Could finance save the environment? In conversation with economist Nathalie Hilmi

Nathalie Hilmi Monaco Scientific Centre
Nathalie Hilmi

How can we protect nature? According to Nathalie Hilmi, the solution lies in finance. We met with this researcher, a specialist in environmental economics and member of the Scientific Centre of Monaco (CSM), who, since 2016, has also been part of the Intergovernmental Panel on Climate Change (IPCC).

1. Could finance become sustainable?

The world of finance is finally taking an interest in protecting the environment and the oceans! In an effort to become more sustainable, the finance industry is focusing on making financial investments more ethical as well as considering their economic performance in terms of positive environmental impacts. Sustainable blue finance is specifically applied to the ocean economy. It is essential now that the financial sector prioritises investments in those industries that are making a real effort to protect the environment, even if that means sometimes compromising on profits.

The sustainability of our economic system relies heavily on the sustainability of our ecosystems.

As an example, the social enterprise Blue finance invests in protected marine areas in order to preserve coral reefs. By doing this, they help vulnerable local communities who are paid for their work to protect the environment. I’m very down-to-earth: finance governs the world. As such, it’s so important that this sector becomes aware of the fact that the sustainability of our economic system relies heavily on the sustainability of our ecosystems.

The Mediterranean remains the most visited destination by tourists and it is currently facing serious threats caused by climate change, particularly the erosion of beaches, rising temperatures and sea levels. Over the last twenty years, the Mediterranean sea level has risen, on average, by 6cm and now increases by 2.88cm each year. The problem is accelerating. We will not meet the objectives set out by the Paris agreement, if we carry on the way we are going. If we don’t reduce our CO2 emissions, we will no doubt suffer economic losses.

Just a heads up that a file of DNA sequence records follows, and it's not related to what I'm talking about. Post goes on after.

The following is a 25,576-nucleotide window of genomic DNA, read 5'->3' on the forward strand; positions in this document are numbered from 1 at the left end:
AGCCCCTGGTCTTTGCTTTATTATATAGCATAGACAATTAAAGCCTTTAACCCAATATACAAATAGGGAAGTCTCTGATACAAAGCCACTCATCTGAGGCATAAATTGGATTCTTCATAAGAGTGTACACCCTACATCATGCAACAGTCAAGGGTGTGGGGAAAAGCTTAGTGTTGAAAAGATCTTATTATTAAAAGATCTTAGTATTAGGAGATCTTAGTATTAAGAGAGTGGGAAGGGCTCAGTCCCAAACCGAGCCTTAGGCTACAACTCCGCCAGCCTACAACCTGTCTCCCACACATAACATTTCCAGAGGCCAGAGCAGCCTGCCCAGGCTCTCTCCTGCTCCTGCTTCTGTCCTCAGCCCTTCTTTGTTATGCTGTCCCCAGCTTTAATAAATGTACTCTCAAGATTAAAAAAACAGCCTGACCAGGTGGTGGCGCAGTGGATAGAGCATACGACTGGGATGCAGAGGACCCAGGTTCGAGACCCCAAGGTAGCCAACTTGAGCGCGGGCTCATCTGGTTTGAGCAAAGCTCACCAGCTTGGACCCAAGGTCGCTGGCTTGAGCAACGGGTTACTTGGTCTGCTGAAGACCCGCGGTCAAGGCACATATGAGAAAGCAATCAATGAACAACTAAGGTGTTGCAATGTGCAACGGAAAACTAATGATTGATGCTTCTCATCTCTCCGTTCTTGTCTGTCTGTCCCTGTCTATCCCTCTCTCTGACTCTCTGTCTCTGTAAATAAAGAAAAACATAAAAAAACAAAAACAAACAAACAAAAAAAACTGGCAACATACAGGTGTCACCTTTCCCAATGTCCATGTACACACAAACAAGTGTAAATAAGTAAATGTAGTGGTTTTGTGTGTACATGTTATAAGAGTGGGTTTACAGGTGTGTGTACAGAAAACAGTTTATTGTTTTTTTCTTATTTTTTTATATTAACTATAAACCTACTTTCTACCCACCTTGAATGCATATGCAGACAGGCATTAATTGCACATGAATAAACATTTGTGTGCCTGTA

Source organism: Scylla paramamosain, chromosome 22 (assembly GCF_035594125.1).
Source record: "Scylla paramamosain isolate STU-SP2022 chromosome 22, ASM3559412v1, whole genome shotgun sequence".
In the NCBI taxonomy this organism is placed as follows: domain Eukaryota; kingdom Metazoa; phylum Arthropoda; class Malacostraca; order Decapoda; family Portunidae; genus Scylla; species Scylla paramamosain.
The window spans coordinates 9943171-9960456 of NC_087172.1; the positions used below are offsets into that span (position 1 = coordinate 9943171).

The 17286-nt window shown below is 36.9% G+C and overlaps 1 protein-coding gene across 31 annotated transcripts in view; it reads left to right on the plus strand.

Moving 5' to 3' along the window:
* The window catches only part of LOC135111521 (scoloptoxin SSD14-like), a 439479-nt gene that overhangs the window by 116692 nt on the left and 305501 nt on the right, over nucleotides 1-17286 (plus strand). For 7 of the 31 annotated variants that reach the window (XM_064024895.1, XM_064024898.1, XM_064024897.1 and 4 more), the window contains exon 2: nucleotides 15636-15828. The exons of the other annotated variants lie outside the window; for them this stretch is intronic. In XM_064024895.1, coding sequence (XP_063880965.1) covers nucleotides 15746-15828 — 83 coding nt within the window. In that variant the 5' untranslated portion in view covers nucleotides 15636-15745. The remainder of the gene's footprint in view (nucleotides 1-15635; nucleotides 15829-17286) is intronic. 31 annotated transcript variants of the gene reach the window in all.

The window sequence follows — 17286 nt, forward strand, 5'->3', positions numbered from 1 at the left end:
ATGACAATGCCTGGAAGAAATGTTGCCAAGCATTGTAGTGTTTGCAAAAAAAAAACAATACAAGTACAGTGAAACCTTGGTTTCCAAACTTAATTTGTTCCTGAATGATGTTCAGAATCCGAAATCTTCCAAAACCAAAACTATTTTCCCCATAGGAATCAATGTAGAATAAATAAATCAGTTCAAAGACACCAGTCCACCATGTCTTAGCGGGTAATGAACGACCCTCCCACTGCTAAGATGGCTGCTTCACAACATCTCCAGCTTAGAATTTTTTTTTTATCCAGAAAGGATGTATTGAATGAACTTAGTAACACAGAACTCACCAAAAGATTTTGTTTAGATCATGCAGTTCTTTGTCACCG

>> READ ALSO: Climate change: “future of the Mediterranean at a tipping point,” says new report

2. Can we put a price on nature?

In our market system, nature is viewed as free and plentiful. Whilst it is considered precious, it still costs nothing, so it is thus not surprising that nature is being lost due to human activities, which focus on the extraction and destruction of natural resources for profit. Our financial systems have not taken into consideration the value of nature for our own well-being. It is important to put a price on it and to calculate a value based on the service it provides to humanity. Similar to a salary: when you receive it, it doesn’t reflect your worth, but rather the service you have provided to your employer.

In my opinion, people are already thinking differently!

>> READ ALSO: Monaco launches new initiative to capitalise on sustainable finance

3. Have you noticed a change in mindsets, particularly in the financial sphere?

I’m naturally a very optimistic person: in my opinion, people are already thinking differently! I’ve noticed that the younger generation are becoming more and more sensitive to the protection of the environment and its biodiversity. For them, the environment has largely been a given. Will finance remain focused on profit? Even though there are still some sharks in the industry, I do think that many professionals in the sector are starting to think differently.